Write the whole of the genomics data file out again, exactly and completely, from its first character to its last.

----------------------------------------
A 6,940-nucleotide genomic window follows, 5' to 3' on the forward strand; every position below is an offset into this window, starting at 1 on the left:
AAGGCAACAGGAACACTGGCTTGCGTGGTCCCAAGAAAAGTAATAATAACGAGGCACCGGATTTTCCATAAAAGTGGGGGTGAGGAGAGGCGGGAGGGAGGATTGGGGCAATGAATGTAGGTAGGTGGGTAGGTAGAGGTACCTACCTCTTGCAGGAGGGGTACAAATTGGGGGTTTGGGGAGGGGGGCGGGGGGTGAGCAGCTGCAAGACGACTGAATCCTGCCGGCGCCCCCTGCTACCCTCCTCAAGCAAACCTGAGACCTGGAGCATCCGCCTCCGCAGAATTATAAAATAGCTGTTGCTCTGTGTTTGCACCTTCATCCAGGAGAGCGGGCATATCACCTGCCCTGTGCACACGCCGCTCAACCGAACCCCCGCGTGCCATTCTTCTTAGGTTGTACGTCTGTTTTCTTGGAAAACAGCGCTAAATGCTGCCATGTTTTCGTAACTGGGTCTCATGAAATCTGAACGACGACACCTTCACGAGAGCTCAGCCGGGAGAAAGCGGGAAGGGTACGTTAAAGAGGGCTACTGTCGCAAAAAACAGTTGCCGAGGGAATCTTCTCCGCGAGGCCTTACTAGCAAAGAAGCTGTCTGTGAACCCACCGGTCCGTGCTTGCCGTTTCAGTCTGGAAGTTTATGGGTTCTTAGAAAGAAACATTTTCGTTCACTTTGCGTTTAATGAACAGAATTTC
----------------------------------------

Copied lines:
A 6,940-nucleotide genomic window follows, 5' to 3' on the forward strand; every position below is an offset into this window, starting at 1 on the left:
AAGGCAACAGGAACACTGGCTTGCGTGGTCCCAAGAAAAGTAATAATAACGAGGCACCGGATTTTCCATAAAAGTGGGGGTGAGGAGAGGCGGGAGGGAGGATTGGGGCAATGAATGTAGGTAGGTGGGTAGGTAGAGGTACCTACCTCTTGCAGGAGGGGTACAAATTGGGGGTTTGGGGAGGGGGGCGGGGGGTGAGCAGCTGCAAGACGACTGAATCCTGCCGGCGCCCCCTGCTACCCTCCTCAAGCAAACCTGAGACCTGGAGCATCCGCCTCCGCAGAATTATAAAATAGCTGTTGCTCTGTGTTTGCACCTTCATCCAGGAGAGCGGGCATATCACCTGCCCTGTGCACACGCCGCTCAACCGAACCCCCGCGTGCCATTCTTCTTAGGTTGTACGTCTGTTTTCTTGGAAAACAGCGCTAAATGCTGCCATGTTTTCGTAACTGGGTCTCATGAAATCTGAACGACGACACCTTCACGAGAGCTCAGCCGGGAGAAAGCGGGAAGGGTACGTTAAAGAGGGCTACTGTCGCAAAAAACAGTTGCCGAGGGAATCTTCTCCGCGAGGCCTTACTAGCAAAGAAGCTGTCTGTGAACCCACCGGTCCGTGCTTGCCGTTTCAGTCTGGAAGTTTATGGGTTCTTAGAAAGAAACATTTTCGTTCACTTTGCGTTTAATGAACAGAATTTC